Tianisha Payne was an aspiring investment banker before deciding she couldn’t maintain both her lucrative career and her passion. So his passion took over.
The potential of $75,000 in base salary and commissions from his previous job couldn’t surpass his invaluable efforts to make a difference among young black people. Now, the 32-year-old is pouring her energy into building a group of young black women living in a city with one of the highest poverty rates in the country.
Payne is the Founding Director and CEO of Girls Emerging into Maturity (GEMZ), a Dayton, Ohio-based nonprofit organization that strives to “improve Ohio’s future by inspiring young , empowering families and communities with tools and resources to succeed. ,” As stated by the site.
The band started in 2017 while Payne was concurrently working full-time. She left her well-paying position in 2021, but not without some reservations. She feared that she would not have a stable income as she laid the foundations of her organization. But the Ohio State University psychology graduate became increasingly motivated as her group continued to grow.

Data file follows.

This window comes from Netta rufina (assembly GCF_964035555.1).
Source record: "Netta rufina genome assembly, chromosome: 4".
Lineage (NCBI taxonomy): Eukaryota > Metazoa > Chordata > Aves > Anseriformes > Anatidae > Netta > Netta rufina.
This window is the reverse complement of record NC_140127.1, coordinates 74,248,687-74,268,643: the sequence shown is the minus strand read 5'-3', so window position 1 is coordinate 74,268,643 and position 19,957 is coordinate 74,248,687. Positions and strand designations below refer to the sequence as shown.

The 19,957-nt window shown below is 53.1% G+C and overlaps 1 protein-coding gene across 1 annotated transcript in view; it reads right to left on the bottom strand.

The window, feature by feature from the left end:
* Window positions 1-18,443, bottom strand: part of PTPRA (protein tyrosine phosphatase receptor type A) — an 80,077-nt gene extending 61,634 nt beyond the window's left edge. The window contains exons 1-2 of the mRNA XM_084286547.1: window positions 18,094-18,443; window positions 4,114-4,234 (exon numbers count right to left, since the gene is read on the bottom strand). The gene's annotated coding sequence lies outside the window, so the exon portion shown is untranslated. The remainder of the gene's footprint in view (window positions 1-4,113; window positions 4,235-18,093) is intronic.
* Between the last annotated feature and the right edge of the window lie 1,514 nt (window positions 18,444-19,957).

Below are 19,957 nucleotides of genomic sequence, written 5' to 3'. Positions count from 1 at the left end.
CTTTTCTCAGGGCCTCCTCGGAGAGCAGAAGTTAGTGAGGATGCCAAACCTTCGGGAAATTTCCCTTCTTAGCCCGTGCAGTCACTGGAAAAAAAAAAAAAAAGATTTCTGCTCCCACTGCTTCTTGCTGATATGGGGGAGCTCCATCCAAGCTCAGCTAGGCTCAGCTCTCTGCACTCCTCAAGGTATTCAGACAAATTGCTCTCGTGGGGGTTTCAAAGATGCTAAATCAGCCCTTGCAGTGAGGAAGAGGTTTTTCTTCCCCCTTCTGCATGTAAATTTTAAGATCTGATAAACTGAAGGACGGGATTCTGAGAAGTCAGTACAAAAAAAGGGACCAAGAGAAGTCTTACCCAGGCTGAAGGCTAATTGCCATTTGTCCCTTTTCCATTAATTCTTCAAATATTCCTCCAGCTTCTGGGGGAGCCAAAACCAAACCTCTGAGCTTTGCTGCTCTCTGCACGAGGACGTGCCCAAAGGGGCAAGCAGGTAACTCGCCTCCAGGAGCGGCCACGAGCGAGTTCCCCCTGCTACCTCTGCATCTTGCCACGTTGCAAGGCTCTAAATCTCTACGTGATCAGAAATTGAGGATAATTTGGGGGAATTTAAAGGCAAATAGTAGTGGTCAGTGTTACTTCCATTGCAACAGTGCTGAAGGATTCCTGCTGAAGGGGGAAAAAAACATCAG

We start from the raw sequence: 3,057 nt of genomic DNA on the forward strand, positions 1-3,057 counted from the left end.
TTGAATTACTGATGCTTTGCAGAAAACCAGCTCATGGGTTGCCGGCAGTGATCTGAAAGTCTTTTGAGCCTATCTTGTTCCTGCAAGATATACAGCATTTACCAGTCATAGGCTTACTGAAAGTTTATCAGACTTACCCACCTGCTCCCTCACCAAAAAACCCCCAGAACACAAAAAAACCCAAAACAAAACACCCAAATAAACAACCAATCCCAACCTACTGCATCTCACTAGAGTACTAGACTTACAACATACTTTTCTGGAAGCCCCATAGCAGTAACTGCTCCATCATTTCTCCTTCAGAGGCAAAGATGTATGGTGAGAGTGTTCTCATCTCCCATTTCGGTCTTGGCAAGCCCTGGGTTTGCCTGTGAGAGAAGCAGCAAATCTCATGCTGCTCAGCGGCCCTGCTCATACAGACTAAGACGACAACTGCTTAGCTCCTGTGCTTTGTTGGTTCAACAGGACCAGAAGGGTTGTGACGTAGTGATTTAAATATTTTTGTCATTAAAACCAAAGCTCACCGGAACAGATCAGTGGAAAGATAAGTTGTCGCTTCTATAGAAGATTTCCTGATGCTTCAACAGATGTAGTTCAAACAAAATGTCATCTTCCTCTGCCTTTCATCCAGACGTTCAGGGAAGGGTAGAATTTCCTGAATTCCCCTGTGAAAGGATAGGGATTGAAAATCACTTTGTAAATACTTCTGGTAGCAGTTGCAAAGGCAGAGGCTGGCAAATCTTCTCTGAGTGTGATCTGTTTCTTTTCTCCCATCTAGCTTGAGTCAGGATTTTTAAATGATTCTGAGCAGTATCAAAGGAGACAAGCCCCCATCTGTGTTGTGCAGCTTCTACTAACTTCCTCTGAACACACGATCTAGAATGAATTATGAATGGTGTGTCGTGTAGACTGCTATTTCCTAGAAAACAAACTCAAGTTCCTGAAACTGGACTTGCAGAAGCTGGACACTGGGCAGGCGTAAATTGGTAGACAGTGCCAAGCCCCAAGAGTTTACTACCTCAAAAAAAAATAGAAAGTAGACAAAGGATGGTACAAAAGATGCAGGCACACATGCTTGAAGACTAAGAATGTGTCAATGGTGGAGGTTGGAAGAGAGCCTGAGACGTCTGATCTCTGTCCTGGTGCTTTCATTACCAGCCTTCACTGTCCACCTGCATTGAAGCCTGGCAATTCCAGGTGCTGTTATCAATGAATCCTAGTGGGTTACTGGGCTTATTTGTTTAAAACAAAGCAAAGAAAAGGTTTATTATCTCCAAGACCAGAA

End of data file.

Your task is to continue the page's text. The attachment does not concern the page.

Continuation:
The story behind Payne’s decision is rooted in tragedy. According to Dayton Daily Newsshe was particularly motivated to start her non-profit organization after suffering at least three losses in her family due to violence in the city.
“It is necessary. We lose our daughters, our young people, we absolutely lose them in the streets,” she told the outlet. “We lose them mentally. We lose them spiritually. They lose the innocence of being a child, when at the age of 10 they are already asking questions about sex and trying to identify with their sexuality. Why? You are a teenager. There are experiences to be had in as a child and they don’t understand them.
The non-profit organization is currently made up of 25 girls between the ages of 10 and 18. Through mentorship and guidance, Payne meets with the girls to discuss topics such as sexuality, mindfulness, understanding finances, career success, personal hygiene, and more. The program has thrived in its 97% retention rate, according to the Grio. The program requires all girls to attend 75% of all sessions and maintain a GPA of 2.6.
“That environment is their safe space where they can tell me how they’re feeling, and they can cry, or they can scream, or they can dance because some girls have a lot of energy,” Payne told the Dayton Daily News.
Additionally, this determined leader is also co-owner of Gems Group Home Inc, a transitional group home to house teens ages 11-19 and help them take the next steps.